In Moinho Velho, a neighborhood in the North Zone of São Paulo, there is a paper goods store that functions as an internet café, bank, community center, and convenience store. They send emails for customers, stock the most popular snacks and popsicles, sell school uniforms, accept payments for utility bills and pre-paid cellular phones. For the ladies of the old guard in the neighborhood, the store also serves as an oasis, an unhurried space, where they are recognized and respected as the queens of the block. It’s no surprise that a woman, Fatima, directs such a multi-functional space.

Fatima is from Ibiquera, a small town about 400 kilometers west of Salvador, in the state of Bahia. The strongest memory she has of her childhood in Bahia is water, and to this day she has a special relationship with water. Her father died when she was very young, and her mother sold the family’s property and set off for São Paulo, with the same motivation as millions of other Bahianos—to “try for better life conditions (study, work). I wouldn’t say quality (of life) because quality we had there.”

It was not the intention of Fatima to own a store. Her desire since childhood was simply to maintain her independence. When she was a child, she saw the oppression that women around her suffered and attributed it to their marital status. In her youth, she decided that wasn’t what she wanted. Despite believing she wouldn’t marry, she found love young. However, she never lost touch with her individuality. For her, it was always important to work and have her own source of income, her own activity. “Work is something I like. Being a typical domestic person doesn’t suit me. I like my house, I like things organized, but I couldn’t live just for that. ”

She wanted to be a historian, but people said that if she studied history she could only be a teacher, so she studied three years of interior design (at that time, there was no degree offered in the area). After her marriage, she worked with decoration until her first pregnancy, which was complicated by extreme nauseu and discomfort. When her daughter was born, she had additional difficulties with breast feeding. Fatima was very disappointed with her own body. Like many women, she felt guilty for not being able to provide for her daughter. She identifies this time as one of the biggest challenges in her life. She was only able overcome it when her second daughter breastfed for two years and a half. Even with the work of two girls, she felt idle. “I had a physical and mental need to work outside the home, to not be dependent on my husband for money, to have my own money to do what I wanted.”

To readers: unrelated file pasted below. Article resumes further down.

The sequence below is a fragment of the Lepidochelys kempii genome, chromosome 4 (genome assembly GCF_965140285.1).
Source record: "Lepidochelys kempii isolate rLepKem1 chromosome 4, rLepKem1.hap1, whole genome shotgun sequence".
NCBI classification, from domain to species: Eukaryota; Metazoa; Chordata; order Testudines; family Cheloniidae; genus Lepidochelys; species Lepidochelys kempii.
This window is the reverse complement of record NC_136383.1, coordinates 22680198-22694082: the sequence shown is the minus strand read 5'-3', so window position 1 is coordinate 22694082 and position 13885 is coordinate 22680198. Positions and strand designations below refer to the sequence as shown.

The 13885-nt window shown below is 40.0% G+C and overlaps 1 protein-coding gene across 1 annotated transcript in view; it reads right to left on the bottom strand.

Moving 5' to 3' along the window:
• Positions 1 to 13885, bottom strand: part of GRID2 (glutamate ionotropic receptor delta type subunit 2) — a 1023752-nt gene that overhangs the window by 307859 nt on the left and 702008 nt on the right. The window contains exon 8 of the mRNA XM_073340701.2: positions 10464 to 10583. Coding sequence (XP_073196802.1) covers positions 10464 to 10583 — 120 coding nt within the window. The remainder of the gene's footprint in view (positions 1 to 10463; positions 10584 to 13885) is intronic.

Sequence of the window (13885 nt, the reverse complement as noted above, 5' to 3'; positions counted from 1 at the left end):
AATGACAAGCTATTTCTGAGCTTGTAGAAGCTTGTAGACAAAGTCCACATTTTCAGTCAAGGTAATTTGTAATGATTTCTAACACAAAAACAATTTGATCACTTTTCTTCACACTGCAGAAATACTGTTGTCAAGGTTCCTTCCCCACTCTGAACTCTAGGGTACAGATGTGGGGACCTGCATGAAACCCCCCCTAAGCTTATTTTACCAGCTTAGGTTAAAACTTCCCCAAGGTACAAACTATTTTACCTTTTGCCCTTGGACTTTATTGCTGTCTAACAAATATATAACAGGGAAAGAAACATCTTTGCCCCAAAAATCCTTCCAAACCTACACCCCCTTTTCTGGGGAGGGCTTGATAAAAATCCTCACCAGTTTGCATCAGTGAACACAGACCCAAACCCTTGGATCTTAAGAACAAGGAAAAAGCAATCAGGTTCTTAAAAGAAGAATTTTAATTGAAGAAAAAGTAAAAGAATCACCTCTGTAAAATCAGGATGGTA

Her mother-in-law had previously owned a paper goods store and Fatima decided to open a new store. There are sacrifices in being a mother and small business owner. When she first opened, she worked thirteen hours a day. Now she works less, but still has little free time. The interview took place on a Sunday, the only day she has “available”, but even her free time is busy. During the conversation, she washed laundry, her three dogs barked for attention, and she was preparing to receive friends for lunch later in the afternoon.

During the week, she works Monday to Saturday. She is responsible for purchasing, payments, market research and customer service. Alongside the responsibilities in the store, she answers her family’s questions and coordinates what needs to happen in the home. “Most women go through all this, I think it’s the culture. Everything dependent on the mother, she’s the one who has to coordinate. This passes from mother to daughter, and so it was with my mother and my grandmother.”

She sees her biggest sacrifice as the quality of life she had in her childhood in Bahia. Nonetheless, she identifies her work as the greatest success in her life. Years ago, she took a course that encouraged her to put her dreams to paper. Classmates dreamed of cars, weddings, etc. She dreamt of having a larger store and that’s what she drew. She has since realized her dream and the current store is an exact replica of what she drew all those years ago.

Her advice to other women considering opening their own business is, “do something that gives you pleasure. Taking care of a home and taking care of a family is not a useless thing, but a woman is capable of more. We were raised to serve (others), this is the real culture (in Brazil), but that, thank God, is changing. In my opinion, if a woman feels useless, do something, create something.”